You Might Believe Sound Perception
It's very CURVY, sorry!
Enhancing Real-world Audio Experiences through Equal Loudness Curve Correction, Powered by Smartphone Sensor Integration
Understanding the way your listener perceives sound is a key part of creating a memorable listening experience, whether you are a writer, producer, engineer, acoustician, or even for the home-audio enthusiast. One of the key steps in this journey is understanding the impact of equal loudness contours on the listening experience.
In this blog post, the Oikla team explore how equal loudness impacts the listening experience, and why Perception will revolutionise the way you listen. Perception, our revolutionary audio technology, utilises your iPhone’s microphone to understand your listening space. It builds a bespoke solution for the way you listen; in the space you listen.
Equal Loudness and the Human Ear
Not all sounds are equal: or at least, not to us! Our ears, in fact our whole auditory system perceive the loudness of different frequencies at varying sound pressure levels (SPLs) very differently. Technically, this phenomenon is known as nonlinear behaviour in our auditory system. Our auditory system is more sensitive to mid-range frequencies (between 1 kHz and 5 kHz) than low and high frequencies. The result is that bass and extreme treble frequencies seem comparatively quieter than mid frequencies. As SPL increases, our sensitivity to low and high frequencies also increases, causing them to appear louder relative to mid frequencies.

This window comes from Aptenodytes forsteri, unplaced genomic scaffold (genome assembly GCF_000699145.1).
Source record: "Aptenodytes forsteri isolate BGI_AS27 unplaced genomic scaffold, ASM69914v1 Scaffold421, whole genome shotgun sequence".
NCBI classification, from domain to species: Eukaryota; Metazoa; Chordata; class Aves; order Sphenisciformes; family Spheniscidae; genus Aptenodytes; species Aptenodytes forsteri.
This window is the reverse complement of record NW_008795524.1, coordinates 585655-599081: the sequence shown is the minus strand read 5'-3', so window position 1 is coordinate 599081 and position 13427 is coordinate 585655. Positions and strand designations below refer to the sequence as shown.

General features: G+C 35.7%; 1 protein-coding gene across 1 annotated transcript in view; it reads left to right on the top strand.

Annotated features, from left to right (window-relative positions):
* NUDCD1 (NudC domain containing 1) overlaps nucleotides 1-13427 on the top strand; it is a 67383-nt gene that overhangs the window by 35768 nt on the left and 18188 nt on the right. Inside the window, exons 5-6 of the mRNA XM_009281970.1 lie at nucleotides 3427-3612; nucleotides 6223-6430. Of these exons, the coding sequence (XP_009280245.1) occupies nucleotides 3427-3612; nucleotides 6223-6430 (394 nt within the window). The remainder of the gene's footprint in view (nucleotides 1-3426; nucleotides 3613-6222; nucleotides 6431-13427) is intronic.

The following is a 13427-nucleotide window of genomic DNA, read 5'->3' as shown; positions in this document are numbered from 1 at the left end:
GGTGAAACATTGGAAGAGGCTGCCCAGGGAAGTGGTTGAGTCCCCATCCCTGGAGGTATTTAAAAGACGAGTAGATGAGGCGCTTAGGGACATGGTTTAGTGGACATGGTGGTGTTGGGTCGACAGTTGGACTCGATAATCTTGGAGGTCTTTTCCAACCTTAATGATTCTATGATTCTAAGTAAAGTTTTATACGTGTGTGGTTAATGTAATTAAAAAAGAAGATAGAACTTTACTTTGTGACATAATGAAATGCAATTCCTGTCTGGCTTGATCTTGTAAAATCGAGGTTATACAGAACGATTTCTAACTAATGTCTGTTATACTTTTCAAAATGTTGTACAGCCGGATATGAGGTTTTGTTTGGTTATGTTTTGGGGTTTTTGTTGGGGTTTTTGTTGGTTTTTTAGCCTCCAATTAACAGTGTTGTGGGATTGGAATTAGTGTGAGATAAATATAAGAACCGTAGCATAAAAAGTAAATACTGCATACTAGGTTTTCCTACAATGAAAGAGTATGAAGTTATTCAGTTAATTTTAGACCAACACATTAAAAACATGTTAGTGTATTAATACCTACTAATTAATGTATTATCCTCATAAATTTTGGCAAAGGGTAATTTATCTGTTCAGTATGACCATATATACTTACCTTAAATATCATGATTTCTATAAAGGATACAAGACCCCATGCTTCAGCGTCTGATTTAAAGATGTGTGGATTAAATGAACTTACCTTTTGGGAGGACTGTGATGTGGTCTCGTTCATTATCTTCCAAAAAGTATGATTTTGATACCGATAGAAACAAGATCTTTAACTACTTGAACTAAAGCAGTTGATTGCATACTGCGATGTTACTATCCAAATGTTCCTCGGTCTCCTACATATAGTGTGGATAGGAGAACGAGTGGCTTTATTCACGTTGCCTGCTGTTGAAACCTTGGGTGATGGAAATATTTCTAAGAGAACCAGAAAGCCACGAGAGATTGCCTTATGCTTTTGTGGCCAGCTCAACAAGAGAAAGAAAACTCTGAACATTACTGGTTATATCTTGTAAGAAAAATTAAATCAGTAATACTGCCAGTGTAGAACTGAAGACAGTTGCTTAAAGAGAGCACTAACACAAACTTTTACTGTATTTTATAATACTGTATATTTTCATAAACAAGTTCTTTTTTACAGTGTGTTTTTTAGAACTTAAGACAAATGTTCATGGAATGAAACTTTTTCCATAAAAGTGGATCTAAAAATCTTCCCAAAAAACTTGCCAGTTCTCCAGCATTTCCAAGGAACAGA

Equal loudness curves, or equal loudness contours, depict the relationship between frequency and our perception of loudness. These are key in understanding how we experience any sort of complex sound, from dance music to an explosion in a video game. Loudness levels are measured in phons, with one phon being equal to one decibel (dB) of sound pressure level at 1 kHz. This phenomenon is surprisingly universal.
An understanding of these dynamics is essential for anyone trying to understand the listening experience; what makes for a balanced and natural-sounding audio experience can change dramatically across various listening volumes. Whilst the measured SPL remains constant across all frequencies, our ears' varying sensitivity is what causes certain frequencies to be perceived as louder or quieter than others at different SPLs.
Not All Frequencies Are Born Equally
In order to hear voices, our hearing evolved to be most sensitive to midrange frequencies.
As a result, low and high frequencies are always perceived quieter compared to the midrange!
It Gets Interesting Here
However The Louder the Volume the More Lows & High frequencies we hear